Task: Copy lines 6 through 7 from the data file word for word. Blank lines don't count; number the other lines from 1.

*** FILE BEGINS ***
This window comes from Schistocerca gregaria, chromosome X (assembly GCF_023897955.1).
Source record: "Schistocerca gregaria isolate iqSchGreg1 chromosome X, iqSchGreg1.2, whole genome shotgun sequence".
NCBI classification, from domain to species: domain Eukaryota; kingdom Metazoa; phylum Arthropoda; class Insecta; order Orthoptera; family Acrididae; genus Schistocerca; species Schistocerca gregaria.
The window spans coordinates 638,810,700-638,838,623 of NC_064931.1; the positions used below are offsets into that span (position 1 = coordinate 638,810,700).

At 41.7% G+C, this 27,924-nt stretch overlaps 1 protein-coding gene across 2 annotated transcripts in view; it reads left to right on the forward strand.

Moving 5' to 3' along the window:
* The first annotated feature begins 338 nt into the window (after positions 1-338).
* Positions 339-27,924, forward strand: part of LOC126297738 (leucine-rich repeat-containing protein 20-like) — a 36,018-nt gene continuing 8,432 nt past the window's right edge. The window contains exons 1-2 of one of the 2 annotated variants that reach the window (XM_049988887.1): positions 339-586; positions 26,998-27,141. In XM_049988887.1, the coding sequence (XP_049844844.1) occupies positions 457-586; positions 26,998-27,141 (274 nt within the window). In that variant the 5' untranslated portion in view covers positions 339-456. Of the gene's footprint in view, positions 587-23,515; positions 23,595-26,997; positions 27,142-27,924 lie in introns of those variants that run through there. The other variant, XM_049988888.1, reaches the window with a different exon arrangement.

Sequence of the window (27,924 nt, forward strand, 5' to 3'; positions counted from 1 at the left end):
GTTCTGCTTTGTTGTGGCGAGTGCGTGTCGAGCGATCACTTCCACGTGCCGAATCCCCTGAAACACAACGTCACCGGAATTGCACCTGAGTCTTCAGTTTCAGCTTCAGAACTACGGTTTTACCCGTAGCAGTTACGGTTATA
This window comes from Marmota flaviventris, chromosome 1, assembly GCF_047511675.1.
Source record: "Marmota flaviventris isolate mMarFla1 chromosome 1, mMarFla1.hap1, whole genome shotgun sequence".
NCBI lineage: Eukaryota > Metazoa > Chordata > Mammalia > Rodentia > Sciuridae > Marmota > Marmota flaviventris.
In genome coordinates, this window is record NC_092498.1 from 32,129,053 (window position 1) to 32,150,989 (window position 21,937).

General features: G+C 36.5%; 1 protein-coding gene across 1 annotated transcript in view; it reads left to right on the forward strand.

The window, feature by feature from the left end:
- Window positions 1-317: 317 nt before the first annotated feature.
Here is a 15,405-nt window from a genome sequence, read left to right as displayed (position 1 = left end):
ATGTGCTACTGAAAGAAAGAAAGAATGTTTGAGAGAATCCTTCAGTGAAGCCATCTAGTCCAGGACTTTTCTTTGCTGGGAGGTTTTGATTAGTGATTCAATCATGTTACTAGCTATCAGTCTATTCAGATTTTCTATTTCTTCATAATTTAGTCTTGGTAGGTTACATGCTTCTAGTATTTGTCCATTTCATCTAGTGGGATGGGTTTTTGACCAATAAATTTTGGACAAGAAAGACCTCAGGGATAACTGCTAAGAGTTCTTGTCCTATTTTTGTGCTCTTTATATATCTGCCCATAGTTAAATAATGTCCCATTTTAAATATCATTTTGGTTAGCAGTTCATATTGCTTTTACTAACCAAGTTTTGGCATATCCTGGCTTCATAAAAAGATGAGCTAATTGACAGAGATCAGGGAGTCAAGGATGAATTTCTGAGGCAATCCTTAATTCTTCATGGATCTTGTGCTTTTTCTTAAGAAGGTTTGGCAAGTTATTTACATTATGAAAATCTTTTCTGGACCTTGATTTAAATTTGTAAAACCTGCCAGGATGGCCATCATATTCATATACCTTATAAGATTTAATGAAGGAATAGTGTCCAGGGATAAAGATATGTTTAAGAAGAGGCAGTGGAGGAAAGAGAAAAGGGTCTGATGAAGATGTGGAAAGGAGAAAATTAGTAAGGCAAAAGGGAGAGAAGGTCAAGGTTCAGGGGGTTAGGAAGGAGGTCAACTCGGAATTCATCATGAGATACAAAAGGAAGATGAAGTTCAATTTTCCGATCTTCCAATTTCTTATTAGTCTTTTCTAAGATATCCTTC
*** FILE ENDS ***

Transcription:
Moving 5' to 3' along the window:
* The first annotated feature begins 338 nt into the window (after positions 1-338).